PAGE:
The dominant sequence transduction models are based on complex recurrent or convolutional neural networks that include an encoder and a decoder. The best performing models also connect the encoder and decoder through an attention mechanism. We propose a new simple network architecture, the Transformer, based solely on attention mechanisms, dispensing with recurrence and convolutions entirely. Experiments on two machine translation tasks show these models to be superior in quality while being more parallelizable and requiring significantly less time to train. Our model achieves 28.4 BLEU on the WMT 2014 Englishto-German translation task, improving over the existing best results, including ensembles, by over 2 BLEU. On the WMT 2014 English-to-French translation task, our model establishes a new single-model state-of-the-art BLEU score of 41.8 after training for 3.5 days on eight GPUs, a small fraction of the training costs of the best models from the literature. We show that the Transformer generalizes well to other tasks by applying it successfully to English constituency parsing both with large and limited training data.
Recurrent neural networks, long short-term memory and gated recurrent neural networks in particular, have been firmly established as state of the art approaches in sequence modeling and 31st Conference on Neural Information Processing Systems (NIPS 2017), Long Beach, CA, USA.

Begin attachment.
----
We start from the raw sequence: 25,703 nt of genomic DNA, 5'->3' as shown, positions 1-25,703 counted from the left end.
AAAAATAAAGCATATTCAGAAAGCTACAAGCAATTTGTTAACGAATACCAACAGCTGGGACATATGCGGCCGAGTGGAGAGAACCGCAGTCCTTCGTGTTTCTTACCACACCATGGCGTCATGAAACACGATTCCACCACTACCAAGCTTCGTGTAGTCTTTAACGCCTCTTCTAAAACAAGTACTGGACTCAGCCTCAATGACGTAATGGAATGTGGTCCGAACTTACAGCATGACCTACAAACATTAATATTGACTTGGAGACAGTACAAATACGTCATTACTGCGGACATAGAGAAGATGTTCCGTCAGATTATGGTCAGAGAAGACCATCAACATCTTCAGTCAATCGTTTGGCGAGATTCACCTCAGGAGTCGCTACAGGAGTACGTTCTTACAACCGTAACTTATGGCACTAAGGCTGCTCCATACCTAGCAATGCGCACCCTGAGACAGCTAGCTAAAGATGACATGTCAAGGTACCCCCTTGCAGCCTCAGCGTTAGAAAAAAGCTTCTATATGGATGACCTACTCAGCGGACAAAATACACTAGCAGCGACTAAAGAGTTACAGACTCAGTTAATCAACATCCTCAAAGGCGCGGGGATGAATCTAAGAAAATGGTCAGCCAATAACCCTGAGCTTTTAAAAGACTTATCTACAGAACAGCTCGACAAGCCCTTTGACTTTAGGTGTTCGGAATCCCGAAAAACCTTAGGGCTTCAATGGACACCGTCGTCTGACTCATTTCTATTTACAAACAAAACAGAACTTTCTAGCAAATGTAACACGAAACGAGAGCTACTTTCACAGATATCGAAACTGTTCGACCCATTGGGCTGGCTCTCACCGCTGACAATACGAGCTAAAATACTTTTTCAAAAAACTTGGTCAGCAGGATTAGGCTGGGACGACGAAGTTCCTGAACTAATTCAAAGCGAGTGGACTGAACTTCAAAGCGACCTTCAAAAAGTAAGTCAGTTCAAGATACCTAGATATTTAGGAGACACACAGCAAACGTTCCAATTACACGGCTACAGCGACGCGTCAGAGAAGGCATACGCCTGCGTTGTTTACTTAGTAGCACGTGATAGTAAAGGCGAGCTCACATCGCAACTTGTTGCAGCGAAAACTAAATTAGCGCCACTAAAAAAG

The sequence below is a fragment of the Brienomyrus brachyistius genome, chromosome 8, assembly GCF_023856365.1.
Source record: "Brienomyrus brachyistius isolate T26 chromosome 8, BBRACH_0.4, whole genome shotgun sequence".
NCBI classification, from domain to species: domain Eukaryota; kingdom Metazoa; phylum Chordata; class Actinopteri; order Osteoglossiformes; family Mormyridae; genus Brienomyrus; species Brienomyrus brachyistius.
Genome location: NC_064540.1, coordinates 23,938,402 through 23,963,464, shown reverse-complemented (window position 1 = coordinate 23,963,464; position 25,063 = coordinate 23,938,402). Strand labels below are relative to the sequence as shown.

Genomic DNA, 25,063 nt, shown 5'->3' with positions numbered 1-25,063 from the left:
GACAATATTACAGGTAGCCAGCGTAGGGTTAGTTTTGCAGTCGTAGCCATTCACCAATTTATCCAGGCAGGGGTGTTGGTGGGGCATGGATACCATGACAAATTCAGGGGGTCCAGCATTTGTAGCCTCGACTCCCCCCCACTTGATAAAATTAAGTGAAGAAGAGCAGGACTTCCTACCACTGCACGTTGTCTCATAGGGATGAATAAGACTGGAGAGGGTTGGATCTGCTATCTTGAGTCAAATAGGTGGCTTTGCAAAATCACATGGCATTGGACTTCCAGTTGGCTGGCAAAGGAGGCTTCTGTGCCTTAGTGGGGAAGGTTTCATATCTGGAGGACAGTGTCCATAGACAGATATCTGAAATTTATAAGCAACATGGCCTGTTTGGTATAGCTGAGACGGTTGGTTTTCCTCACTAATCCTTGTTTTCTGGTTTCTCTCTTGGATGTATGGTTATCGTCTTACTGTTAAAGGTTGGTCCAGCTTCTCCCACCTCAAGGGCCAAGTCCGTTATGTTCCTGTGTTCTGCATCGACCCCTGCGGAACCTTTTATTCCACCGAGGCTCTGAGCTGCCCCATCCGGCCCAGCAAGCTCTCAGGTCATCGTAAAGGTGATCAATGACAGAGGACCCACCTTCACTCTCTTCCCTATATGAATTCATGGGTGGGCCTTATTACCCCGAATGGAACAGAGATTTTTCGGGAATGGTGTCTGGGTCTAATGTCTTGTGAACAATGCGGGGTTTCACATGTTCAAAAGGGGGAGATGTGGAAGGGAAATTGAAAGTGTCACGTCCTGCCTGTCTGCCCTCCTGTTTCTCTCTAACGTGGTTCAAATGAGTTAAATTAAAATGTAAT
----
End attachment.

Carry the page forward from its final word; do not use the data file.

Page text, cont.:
transduction problems such as language modeling and machine translation. Numerous efforts have since continued to push the boundaries of recurrent language models and encoder-decoder architectures .
Recurrent models typically factor computation along the symbol positions of the input and output sequences. Aligning the positions to steps in computation time, they generate a sequence of hidden states ht, as a function of the previous hidden state ht−1 and the input for position t. This inherently sequential nature precludes parallelization within training examples, which becomes critical at longer sequence lengths, as memory constraints limit batching across examples. Recent work has achieved significant improvements in computational efficiency through factorization tricks and conditional computation , while also improving model performance in case of the latter. The fundamental constraint of sequential computation, however, remains.